Dirty Dancing (2017)
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A frame story is added. In 1975, Frances attends "Dirty Dancing", a Broadway show choreographed by Johnny and inspired by a book Frances wrote. Frances' faith in Johnny gave him the confidence to pursue a career. Frances is married and has a daughter. Frances takes a weekly dance lesson; she and Johnny encourage each other to continue dancing.
Mae Abdulbaki of theyoungfolks.com gave Dirty Dancing a 3 (out of 10), stating "Remaking one of the most popular and beloved movies in the history of cinema feels almost disrespectful on many levels. Going into the TV movie remake of Dirty Dancing with a clear and open mind, I figured that if at least the dancing was good, then there was something to enjoy. However, the updated version doesn't even meet the lowest of expectations and blows past mediocre to land at downright terrible. The film is slow and dull, the lead actors have absolutely no chemistry, and the musical aspect doesn't add anything to the film."
Set in the Catskills in the summer of 1963, the original Dancing is simplicity itself: Girl meets boy; boy teaches girl how to dance, among other things; girl leaves camp happier, wiser and with some killer moves. It may not be the deepest story ever told, but it had energy, grace and two well-matched, magnetic leads. And underneath the spell of summer love, it was about something: Baby's blossoming mirrored the cultural and social changes happening in the world around her, as expressed by the contrast between ballroom twirls and soulful "dirty dancing."
The original Dirty Dancing is one of the core movies from my childhood. I saw the film in the movie theatre in August 1987, and later was able to re-watch a taped version off of VHS (and since have bought the DVD and Blu-ray). It was one of those films that was on a constant loop at our house, and I never got tired of it. There was something magical about it. The pairing of Jennifer Grey and Patrick Swayze, their dancing, and the love affair that the two emoted on screen was nuclear. Here was a girl who had a crush on someone and was able to actually attract the object of her affections, fall in love with them and live happily ever after; a dream come true for any teenage girl. Not to mention, the dancing and music were a perfect pairing. For a girl on the verge of teenhood, Dirty Dancing was a film that will forever resonate.
You can make a [serious] film, and only people who agree with you will see it. You can make a film about true love and wonderful music and pretty dancing and sexy people, and have in it a lovely girl who ends up with a dirty knife and a folding table screaming in the hallway, and maybe you understand it. So I was concerned to do it this way.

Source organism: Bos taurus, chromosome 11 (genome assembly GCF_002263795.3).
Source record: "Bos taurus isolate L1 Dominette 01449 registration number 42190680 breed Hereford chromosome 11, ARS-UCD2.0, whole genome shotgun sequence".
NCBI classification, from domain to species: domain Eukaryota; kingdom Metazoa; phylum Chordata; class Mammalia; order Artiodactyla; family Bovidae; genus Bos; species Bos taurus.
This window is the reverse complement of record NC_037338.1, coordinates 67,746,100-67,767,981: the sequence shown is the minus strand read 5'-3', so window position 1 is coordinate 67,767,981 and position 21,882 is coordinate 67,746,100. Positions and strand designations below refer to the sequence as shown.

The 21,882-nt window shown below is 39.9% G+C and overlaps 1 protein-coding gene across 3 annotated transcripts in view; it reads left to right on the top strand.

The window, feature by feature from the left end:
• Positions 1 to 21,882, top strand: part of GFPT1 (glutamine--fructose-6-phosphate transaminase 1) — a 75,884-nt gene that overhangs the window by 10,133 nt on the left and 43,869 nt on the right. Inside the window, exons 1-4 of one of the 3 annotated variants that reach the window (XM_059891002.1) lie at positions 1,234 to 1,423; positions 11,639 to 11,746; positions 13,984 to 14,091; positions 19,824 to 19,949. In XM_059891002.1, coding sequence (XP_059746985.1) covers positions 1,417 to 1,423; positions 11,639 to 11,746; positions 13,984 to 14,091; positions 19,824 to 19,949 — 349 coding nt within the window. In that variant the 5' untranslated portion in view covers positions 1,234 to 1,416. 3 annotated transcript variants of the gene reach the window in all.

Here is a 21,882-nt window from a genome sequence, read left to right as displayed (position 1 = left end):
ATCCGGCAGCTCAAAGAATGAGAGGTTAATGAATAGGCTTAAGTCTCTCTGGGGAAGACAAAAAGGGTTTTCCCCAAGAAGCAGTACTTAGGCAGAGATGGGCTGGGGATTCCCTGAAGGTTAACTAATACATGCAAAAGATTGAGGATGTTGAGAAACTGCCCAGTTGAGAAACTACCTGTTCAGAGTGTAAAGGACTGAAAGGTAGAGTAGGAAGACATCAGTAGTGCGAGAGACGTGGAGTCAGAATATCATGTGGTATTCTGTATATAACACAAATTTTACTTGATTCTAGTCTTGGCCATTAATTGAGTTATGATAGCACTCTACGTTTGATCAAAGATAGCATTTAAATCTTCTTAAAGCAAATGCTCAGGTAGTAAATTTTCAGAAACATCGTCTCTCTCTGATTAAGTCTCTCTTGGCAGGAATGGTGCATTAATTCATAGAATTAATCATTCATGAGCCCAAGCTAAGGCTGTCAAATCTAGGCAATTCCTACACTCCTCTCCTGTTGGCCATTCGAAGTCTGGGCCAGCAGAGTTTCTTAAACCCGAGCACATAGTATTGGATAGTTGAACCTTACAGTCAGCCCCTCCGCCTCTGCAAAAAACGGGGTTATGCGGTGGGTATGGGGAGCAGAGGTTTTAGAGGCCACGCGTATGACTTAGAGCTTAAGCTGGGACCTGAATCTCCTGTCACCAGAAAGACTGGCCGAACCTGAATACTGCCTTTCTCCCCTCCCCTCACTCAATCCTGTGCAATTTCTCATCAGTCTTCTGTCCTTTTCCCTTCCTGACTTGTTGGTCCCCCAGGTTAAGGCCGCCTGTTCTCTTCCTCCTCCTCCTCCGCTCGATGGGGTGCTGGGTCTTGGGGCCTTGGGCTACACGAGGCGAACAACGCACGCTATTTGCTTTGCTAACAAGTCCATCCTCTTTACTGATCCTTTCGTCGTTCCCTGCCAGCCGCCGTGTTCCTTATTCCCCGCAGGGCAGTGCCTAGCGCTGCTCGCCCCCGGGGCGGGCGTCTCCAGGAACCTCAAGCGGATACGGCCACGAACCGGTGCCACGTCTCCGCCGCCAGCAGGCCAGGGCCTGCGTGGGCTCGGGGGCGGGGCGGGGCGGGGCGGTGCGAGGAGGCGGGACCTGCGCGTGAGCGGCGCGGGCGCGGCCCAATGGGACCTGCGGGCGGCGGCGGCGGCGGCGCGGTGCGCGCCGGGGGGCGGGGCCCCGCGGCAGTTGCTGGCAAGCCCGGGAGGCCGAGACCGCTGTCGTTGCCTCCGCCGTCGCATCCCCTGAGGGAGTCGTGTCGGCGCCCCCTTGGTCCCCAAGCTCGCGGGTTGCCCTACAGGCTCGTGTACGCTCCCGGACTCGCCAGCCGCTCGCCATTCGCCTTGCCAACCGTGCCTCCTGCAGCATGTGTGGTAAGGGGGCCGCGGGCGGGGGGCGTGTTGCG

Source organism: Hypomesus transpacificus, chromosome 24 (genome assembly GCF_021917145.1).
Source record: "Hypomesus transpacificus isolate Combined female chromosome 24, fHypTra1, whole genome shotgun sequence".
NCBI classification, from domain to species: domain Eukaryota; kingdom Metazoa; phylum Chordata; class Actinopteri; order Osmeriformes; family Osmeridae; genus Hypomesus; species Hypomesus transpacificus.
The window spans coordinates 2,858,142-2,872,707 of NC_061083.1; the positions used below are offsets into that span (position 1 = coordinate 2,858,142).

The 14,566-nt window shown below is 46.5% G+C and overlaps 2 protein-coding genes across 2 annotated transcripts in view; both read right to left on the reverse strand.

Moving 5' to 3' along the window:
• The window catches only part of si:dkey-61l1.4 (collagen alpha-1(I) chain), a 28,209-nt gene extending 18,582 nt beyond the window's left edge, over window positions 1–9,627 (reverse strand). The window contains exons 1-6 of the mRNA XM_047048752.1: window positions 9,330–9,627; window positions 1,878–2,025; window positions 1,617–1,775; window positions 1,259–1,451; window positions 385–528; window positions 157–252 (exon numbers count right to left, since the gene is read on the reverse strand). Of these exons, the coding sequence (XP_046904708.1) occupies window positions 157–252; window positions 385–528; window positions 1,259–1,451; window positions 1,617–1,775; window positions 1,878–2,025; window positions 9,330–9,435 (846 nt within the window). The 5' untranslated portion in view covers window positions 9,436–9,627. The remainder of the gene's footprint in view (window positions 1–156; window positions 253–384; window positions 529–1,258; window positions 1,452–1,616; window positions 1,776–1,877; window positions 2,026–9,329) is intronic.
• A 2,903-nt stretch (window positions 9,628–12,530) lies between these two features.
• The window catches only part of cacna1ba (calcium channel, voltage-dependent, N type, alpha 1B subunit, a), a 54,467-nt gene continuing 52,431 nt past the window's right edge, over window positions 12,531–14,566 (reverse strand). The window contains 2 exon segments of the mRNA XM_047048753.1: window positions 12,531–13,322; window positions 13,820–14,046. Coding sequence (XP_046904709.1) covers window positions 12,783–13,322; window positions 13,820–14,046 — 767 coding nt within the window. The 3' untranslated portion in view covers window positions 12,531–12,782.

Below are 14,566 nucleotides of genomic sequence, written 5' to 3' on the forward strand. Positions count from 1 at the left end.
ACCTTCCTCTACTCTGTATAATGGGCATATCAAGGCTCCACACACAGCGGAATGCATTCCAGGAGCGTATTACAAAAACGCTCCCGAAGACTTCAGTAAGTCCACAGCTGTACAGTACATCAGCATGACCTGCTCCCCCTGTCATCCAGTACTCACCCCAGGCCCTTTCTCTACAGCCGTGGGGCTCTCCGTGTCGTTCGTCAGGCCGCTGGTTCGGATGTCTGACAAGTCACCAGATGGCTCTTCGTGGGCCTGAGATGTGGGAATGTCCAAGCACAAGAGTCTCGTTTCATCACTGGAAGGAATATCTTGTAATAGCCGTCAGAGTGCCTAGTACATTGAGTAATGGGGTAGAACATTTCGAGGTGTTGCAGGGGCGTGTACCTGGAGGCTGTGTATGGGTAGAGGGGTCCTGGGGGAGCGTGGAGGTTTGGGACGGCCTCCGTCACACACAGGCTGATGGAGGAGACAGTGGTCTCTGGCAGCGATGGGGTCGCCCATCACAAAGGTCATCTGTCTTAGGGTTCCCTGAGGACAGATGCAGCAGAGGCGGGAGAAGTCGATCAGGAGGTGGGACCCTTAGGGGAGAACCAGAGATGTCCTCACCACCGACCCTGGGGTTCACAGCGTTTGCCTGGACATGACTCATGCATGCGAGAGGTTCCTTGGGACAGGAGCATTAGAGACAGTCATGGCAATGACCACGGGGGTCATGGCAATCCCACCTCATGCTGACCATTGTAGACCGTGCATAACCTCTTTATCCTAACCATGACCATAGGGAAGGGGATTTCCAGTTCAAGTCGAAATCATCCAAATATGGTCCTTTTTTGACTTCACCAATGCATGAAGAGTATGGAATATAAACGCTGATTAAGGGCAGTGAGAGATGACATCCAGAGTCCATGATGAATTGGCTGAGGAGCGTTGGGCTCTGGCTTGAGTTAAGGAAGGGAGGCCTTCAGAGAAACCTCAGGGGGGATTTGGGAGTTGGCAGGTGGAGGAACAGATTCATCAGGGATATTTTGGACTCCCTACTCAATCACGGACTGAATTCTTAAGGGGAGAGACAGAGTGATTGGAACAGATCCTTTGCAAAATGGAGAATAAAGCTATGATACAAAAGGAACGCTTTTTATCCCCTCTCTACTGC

Dirty Dancing was not only one of the first films that touched on abortion, but it's also the one film that has gone deepest into the complexities around abortion. That's so groundbreaking, especially considering you made it thirty years ago.It makes me very happy that you say that, because honestly that's the only reason I made the damn film. There were plenty of films about love and romance, but if they tried to take those [political] things out, I wouldn't have knocked myself out to make it. There are six social classes in Dirty Dancing, there's the Vietnam War, and there's all the stuff about race relations, and those were the things that I cared about, but I felt that the only way to get people into theaters to see them was to have them instinctively move into the film's fabric of love and wonderful music and dancing. And that is real life. Real people have to have abortions even as they're dancing and falling in love. And real people have to go off to Vietnam or Iraq, and real people are in the streets in Black Lives Matter marches. You can't separate a cause from a story of people's romantic or sensual or happy lives.
ABC's Dirty Dancing presents these now every day topics, as well as a thread about interracial romance, as taboo in a way that's disconnected from the present -- leaving you to feel like a 12-year-old might after being given a Discman. In an era where actual dirty dancing -- i.e. twerking and grinding -- has gone so mainstream that Katie Couric knows how to do it, this adaptation does not tango with the present in way it could've.
1. The Ending: The original movie ended with Johnny and Baby dancing, letting us all believe their summer romance would be endless. The new version? Nope! It goes 12 years in the future, showing us what happened to Johnny and Baby. Baby goes to see Dirty Dancing on Broadway in 1975, choreographed by Johnny, who later told her he was inspired by her book. It's clear the two haven't seen each other in a long time, but there's still major chemistry...until her daughter runs into the theater, soon followed by Baby's husband, Charlie. It's a very La La Land ending, as they both got their happily ever after, just not together.
Dirty Dancing is a 2017 American television film directed by Wayne Blair and written by Jessica Sharzer. It is a remake of the 1987 film of the same name. The film stars Abigail Breslin, Colt Prattes, Debra Messing, Bruce Greenwood, Sarah Hyland, Nicole Scherzinger and Tony Roberts. It aired on May 24, 2017, on ABC. In its original broadcast, the film was seen by 6.61 million viewers with a 1.4 Nielsen rating in the 18-49 age demographic and a 5 share.Dirty Dancing (2017)Directed byWayne BlairProduced byStephen MeinenJudy CairoBill Hill 781b155fdc